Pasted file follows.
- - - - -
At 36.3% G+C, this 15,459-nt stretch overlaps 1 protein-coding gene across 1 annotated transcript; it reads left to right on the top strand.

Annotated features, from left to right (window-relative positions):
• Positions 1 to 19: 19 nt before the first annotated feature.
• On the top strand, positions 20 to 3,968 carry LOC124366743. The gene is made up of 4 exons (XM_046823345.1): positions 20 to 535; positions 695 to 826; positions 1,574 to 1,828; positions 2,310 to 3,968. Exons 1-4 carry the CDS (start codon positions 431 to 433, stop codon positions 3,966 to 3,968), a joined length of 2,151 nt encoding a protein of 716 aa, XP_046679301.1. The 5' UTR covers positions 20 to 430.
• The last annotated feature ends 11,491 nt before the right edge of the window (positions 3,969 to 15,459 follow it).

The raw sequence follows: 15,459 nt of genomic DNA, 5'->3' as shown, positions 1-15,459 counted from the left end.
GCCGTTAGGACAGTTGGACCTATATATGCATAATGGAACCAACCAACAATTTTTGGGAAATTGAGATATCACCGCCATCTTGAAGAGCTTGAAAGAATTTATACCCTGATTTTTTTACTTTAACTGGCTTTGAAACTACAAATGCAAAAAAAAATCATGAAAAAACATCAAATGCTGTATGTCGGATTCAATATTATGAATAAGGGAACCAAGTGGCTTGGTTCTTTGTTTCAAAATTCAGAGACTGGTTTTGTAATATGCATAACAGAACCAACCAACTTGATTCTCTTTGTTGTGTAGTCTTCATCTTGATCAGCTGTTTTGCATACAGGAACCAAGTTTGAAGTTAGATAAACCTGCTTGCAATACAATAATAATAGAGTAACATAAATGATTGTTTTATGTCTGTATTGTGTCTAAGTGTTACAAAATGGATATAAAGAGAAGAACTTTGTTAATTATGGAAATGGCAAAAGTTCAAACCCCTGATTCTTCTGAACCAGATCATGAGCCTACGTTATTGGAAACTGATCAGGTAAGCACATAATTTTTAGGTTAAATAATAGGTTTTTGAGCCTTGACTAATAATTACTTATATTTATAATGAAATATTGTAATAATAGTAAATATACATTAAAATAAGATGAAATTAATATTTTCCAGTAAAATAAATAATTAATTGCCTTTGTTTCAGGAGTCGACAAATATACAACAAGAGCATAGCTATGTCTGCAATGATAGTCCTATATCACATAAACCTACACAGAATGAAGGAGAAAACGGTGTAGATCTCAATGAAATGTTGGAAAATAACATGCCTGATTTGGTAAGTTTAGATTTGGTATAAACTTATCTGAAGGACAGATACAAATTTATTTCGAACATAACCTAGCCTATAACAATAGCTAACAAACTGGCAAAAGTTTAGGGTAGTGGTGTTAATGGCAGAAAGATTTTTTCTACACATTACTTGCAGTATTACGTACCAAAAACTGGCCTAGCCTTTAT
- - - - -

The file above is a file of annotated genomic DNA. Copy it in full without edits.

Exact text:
At 36.3% G+C, this 15,459-nt stretch overlaps 1 protein-coding gene across 1 annotated transcript; it reads left to right on the top strand.

Annotated features, from left to right (window-relative positions):
• Positions 1 to 19: 19 nt before the first annotated feature.
• On the top strand, positions 20 to 3,968 carry LOC124366743. The gene is made up of 4 exons (XM_046823345.1): positions 20 to 535; positions 695 to 826; positions 1,574 to 1,828; positions 2,310 to 3,968. Exons 1-4 carry the CDS (start codon positions 431 to 433, stop codon positions 3,966 to 3,968), a joined length of 2,151 nt encoding a protein of 716 aa, XP_046679301.1. The 5' UTR covers positions 20 to 430.
• The last annotated feature ends 11,491 nt before the right edge of the window (positions 3,969 to 15,459 follow it).

The raw sequence follows: 15,459 nt of genomic DNA, 5'->3' as shown, positions 1-15,459 counted from the left end.
GCCGTTAGGACAGTTGGACCTATATATGCATAATGGAACCAACCAACAATTTTTGGGAAATTGAGATATCACCGCCATCTTGAAGAGCTTGAAAGAATTTATACCCTGATTTTTTTACTTTAACTGGCTTTGAAACTACAAATGCAAAAAAAAATCATGAAAAAACATCAAATGCTGTATGTCGGATTCAATATTATGAATAAGGGAACCAAGTGGCTTGGTTCTTTGTTTCAAAATTCAGAGACTGGTTTTGTAATATGCATAACAGAACCAACCAACTTGATTCTCTTTGTTGTGTAGTCTTCATCTTGATCAGCTGTTTTGCATACAGGAACCAAGTTTGAAGTTAGATAAACCTGCTTGCAATACAATAATAATAGAGTAACATAAATGATTGTTTTATGTCTGTATTGTGTCTAAGTGTTACAAAATGGATATAAAGAGAAGAACTTTGTTAATTATGGAAATGGCAAAAGTTCAAACCCCTGATTCTTCTGAACCAGATCATGAGCCTACGTTATTGGAAACTGATCAGGTAAGCACATAATTTTTAGGTTAAATAATAGGTTTTTGAGCCTTGACTAATAATTACTTATATTTATAATGAAATATTGTAATAATAGTAAATATACATTAAAATAAGATGAAATTAATATTTTCCAGTAAAATAAATAATTAATTGCCTTTGTTTCAGGAGTCGACAAATATACAACAAGAGCATAGCTATGTCTGCAATGATAGTCCTATATCACATAAACCTACACAGAATGAAGGAGAAAACGGTGTAGATCTCAATGAAATGTTGGAAAATAACATGCCTGATTTGGTAAGTTTAGATTTGGTATAAACTTATCTGAAGGACAGATACAAATTTATTTCGAACATAACCTAGCCTATAACAATAGCTAACAAACTGGCAAAAGTTTAGGGTAGTGGTGTTAATGGCAGAAAGATTTTTTCTACACATTACTTGCAGTATTACGTACCAAAAACTGGCCTAGCCTTTAT